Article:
Twitter, until today, has been a free and open platform for tens of millions of people around the world, to say and share what they like.
The problem is government's in reality do not like their citizens to be 'free and open' in what they say, despite freedom of speech and expression laws. Even here in the United Kingdom, we are barred from talking about certain subjects, and banned from even saying that there is a ban in place on certain subjects.
But as Twitter grows and expands, it has to abide by the laws of the country it is in --- just as any other company does operating on a borderless, worldwide level.
The microblogging site said today on its company blog that while it has not previously been able to censor tweets, much to the annoyance of government's and certain ordinary citizens alike, Twitter will now "give ourselves the ability to reactively withhold content from users in a specific country --- while keeping it up in the rest of the world."
While the UK has super-injunctions, Twitter cites cases such as France and Germany where pro-Nazi content is banned for "historical or cultural reasons". Fair enough.
But the UK as one good example, along with many other European countries, have secrecy laws and privacy laws that overlap freedom of speech and expression laws. Taking photographs of people in public, bar in restricted areas, on the most part is legal in most European member states. But harassing somebody day in and day out infringes their right to privacy.
Ironically, some of the most developed and 'free' societies in the world, like the UK, France, and Germany, will be more affected than countries like Egypt, Libya, and Syria, that are still battling with their own freedom and democracy in their respective countries. It will be more likely that developed nations, such as the U.S. and European countries, will request for Twitter to censor tweets or topics than those with repressive regimes like Syria and Russia.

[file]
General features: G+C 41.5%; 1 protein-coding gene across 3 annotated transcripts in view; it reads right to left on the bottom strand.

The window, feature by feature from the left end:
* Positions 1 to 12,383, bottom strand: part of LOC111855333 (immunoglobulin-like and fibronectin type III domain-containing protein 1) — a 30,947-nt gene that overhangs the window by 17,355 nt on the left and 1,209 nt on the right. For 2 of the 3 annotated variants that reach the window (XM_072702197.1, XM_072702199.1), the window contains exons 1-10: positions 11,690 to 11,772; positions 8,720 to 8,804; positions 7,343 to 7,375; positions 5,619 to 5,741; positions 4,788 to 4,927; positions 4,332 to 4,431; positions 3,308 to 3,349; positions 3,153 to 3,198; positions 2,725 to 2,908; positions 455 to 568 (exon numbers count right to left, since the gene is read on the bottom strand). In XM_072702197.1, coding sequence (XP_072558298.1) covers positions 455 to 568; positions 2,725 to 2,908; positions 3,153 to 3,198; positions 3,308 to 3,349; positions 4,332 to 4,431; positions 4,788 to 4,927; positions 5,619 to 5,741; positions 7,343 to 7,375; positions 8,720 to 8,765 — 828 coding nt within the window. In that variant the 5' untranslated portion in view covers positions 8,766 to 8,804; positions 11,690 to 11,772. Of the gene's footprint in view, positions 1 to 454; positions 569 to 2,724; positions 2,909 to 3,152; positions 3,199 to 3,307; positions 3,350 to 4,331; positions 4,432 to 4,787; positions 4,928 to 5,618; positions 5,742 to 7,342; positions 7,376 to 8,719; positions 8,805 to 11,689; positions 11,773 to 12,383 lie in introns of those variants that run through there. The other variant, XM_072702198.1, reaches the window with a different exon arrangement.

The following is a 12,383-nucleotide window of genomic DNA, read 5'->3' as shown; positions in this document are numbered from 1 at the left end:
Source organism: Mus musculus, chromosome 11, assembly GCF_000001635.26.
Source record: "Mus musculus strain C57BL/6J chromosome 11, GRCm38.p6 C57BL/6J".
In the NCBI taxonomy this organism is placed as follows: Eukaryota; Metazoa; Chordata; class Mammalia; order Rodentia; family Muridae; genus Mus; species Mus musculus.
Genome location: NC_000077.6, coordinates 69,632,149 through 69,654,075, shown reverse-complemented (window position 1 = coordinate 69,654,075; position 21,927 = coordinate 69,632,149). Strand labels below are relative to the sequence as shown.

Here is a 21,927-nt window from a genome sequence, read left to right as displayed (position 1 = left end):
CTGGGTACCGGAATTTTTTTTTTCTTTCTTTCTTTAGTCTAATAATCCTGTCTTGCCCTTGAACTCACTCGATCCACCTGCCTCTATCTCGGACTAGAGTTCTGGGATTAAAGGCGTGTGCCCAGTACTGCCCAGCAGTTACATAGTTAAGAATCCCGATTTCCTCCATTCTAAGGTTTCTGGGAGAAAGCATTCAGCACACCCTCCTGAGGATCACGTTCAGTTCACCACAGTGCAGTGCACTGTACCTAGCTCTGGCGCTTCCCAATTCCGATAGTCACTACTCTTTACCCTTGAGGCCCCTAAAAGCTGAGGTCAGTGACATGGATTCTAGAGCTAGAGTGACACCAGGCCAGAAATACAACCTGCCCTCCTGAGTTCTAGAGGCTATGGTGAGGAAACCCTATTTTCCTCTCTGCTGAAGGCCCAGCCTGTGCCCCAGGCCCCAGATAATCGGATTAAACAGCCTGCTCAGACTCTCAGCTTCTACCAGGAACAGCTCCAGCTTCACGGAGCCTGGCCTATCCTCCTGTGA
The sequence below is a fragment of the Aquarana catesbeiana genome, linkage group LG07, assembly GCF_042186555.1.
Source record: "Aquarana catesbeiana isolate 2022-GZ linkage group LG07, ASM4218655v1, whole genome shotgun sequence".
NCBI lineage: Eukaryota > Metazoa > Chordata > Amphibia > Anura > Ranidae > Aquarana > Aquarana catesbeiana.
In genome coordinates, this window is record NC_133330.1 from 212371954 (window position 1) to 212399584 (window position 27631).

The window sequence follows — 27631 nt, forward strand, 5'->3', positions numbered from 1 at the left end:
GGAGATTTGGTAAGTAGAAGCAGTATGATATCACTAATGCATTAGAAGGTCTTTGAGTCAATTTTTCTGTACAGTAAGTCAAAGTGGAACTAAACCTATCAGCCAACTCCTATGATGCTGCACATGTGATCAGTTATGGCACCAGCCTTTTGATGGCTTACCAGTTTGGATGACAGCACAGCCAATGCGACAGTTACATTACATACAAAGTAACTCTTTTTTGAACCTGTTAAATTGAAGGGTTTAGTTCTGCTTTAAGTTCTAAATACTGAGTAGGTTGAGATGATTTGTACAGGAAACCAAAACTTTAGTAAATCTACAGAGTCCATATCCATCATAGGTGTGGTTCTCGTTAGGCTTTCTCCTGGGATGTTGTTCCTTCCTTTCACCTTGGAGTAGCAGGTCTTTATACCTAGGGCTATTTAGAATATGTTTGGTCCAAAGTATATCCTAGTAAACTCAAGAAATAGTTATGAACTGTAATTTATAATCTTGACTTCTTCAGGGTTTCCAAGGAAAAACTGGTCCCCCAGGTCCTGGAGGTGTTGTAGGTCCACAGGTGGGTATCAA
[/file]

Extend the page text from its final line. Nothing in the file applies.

Twitter, as one of the forerunners in the free and open Web, will be criticised heavily for this. But as an Internet company, it has little choice but to comply where possible, and create a platform that allows creativity to flow, while illegality to suffer.
How does this affect you?
It probably won't. Twitter is working with Chilling Effects, a blog monitoring online censorship amongst other things, to be as open and as transparent as possible. It's also likely that, based on its blog post, Twitter users will be proactively notified when a tweet cannot be displayed in their country.
If, for example, a celebrity was to be granted a court injunction preventing the disclosure of an affair, then it would be illegal for Twitter to algorithmically or manually update its Trending Topics of either name, within the country where the order was made, or defined by the scope of the order.
Twitter said, speaking to Marketing Landthat most of the tweets relate to DMCA notices, which requires tweets to be pulled because they contain links to infringed copyright material, or links to torrent sites where such content is available.
But should a country outlaw the tweeting of an event, a protest, a demonstration, or anything negative about their government -- so called "North Korea rules" -- will Twitter censor those tweets too? The scope is yet to be defined, and as with most 'laws', the policy comes first and the practicalities are worked out after the bill has passed.
"The tweets must continue to flow", Twitter reiterates. But whether or not you see them is something entirely different.